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Wednesday, February 13, 2013

FAA Documents Reveal Drone Use in Medina And Elsewhere In Region

Posted By on Wed, Feb 13, 2013 at 7:24 AM

No, there are no armed Predator drones in Northeast Ohio. But unmanned aircraft are starting to make appearances through local agencies and organizations.
  • WIKIMEDIA COMMONS
  • No, there are no armed Predator drones in Northeast Ohio. But the unmanned aircraft are starting to make appearances through local agencies and organizations.
The Federal Aviation Administration released documents earlier this month that reveal drone authorization approved for the Medina County Sheriff's Office, Lorain County Community College, the Ohio Department of Transportation and other area institutions and offices.

But don't expect much action on that front anytime soon. While Scene is awaiting contract information and detailed plans from the agencies, typical civilian drones clock in around one or two pounds and serve training purposes (via law enforcement) or studying purposes (colleges and universities).

The local agencies join a total list of 81 nationwide groups in nearly every state that have received approval from the FAA to fly drones - otherwise known as unmanned aircraft. With recently released news of the U.S. government's policy on targeting American citizens with drone strikes, the devices have garnered a bright spotlight in recent weeks. And with the headlines come widespread concern for privacy.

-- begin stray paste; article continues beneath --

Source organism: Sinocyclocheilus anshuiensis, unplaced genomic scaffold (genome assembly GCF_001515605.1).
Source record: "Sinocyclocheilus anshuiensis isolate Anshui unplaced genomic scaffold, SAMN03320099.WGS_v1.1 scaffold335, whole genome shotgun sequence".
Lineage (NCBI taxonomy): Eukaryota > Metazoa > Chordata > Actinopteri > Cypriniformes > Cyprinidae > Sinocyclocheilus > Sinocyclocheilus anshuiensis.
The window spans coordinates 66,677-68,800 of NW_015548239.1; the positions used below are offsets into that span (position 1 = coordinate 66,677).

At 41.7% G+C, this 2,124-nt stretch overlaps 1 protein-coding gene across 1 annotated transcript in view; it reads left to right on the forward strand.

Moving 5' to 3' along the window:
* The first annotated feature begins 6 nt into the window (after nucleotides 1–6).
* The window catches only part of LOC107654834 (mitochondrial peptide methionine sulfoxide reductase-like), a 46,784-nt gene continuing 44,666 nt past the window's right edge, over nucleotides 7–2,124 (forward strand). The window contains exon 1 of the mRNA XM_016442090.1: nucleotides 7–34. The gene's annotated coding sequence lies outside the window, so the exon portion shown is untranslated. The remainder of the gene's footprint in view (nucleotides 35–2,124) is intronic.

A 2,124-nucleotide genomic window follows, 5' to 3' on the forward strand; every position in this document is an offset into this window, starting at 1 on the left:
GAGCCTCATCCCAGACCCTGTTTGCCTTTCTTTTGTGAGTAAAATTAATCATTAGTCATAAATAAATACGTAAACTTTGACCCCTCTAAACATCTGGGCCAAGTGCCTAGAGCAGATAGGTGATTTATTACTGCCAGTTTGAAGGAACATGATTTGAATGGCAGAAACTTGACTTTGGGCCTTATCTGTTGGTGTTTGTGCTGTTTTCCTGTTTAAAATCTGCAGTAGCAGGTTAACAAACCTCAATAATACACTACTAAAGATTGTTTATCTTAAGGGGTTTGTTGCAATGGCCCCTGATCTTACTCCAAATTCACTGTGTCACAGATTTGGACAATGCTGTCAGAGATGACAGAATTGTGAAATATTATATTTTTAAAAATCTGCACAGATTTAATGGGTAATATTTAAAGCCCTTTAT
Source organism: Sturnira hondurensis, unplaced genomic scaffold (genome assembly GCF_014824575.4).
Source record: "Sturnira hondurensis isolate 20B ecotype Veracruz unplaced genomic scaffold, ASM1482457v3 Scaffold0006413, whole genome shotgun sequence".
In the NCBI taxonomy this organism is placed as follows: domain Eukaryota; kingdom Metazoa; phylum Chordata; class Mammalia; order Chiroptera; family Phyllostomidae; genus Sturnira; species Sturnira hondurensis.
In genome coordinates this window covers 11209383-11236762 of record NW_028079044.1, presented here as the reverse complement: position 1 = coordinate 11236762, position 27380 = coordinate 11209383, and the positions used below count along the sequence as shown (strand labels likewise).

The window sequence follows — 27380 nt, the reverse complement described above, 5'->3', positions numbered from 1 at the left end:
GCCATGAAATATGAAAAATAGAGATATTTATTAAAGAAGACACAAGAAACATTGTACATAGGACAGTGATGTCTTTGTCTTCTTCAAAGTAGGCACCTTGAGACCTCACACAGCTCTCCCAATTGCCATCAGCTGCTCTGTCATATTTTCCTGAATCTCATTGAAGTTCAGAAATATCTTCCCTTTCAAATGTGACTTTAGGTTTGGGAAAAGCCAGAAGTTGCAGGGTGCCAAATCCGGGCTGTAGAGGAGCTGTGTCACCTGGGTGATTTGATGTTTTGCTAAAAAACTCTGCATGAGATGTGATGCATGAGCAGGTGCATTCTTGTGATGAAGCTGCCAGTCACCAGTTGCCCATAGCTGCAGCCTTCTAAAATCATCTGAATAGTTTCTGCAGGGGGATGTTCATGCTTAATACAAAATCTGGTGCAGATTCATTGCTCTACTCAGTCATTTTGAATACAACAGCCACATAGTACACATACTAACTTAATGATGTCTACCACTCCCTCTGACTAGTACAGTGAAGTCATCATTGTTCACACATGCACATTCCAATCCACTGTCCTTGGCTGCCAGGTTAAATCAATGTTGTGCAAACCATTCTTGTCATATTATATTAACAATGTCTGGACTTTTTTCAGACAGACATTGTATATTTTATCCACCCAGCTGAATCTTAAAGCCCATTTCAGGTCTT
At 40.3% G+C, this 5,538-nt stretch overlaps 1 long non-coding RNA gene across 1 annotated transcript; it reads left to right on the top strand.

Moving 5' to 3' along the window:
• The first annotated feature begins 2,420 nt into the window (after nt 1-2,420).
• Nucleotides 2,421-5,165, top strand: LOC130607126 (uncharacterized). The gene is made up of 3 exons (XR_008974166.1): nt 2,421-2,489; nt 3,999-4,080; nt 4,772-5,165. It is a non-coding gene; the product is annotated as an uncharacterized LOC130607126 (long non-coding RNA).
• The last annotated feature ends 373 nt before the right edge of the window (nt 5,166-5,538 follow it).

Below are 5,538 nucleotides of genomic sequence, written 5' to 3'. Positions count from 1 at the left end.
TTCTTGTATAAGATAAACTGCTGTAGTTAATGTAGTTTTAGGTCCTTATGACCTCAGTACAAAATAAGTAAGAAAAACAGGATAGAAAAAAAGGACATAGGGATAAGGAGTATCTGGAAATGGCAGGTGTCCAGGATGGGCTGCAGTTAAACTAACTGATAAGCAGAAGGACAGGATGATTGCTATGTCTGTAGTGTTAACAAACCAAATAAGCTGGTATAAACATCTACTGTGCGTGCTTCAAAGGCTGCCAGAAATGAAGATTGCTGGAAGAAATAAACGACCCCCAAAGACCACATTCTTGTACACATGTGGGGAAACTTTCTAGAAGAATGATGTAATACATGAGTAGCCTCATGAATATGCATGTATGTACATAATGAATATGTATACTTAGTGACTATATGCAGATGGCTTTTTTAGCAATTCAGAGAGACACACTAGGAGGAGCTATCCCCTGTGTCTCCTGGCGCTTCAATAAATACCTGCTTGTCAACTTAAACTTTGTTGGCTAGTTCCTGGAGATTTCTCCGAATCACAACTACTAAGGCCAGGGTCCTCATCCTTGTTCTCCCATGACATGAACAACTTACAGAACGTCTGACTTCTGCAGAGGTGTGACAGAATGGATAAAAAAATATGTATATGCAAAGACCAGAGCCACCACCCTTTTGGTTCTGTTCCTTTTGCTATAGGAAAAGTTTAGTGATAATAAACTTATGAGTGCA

No Drones Ohio, a burgeoning group dedicated to the outright prohibition of the technology in the state, is working to garner members from Dayton to Columbus and beyond. Dayton, in particular, and Wright Patterson Air Force Base and Sinclair Community College have attracted a great deal of drone attention in recent years.

The image of slightly buzzed college students getting their drone on and flying the machines is enough to bring out both a little laughter and a lot of concern. And even though most civilian drone use actually encompasses tiny aircraft used to carry out various tasks (crop dusting, fire fighting, building inspection and plenty more), there is a growing sense of curiosity, if not outright concern.

It's the matter of precedent and expansion that has privacy advocates fretting.

Requests for details and contracts from the Medina County Sheriff's Office and ODOT have not yet been answered.

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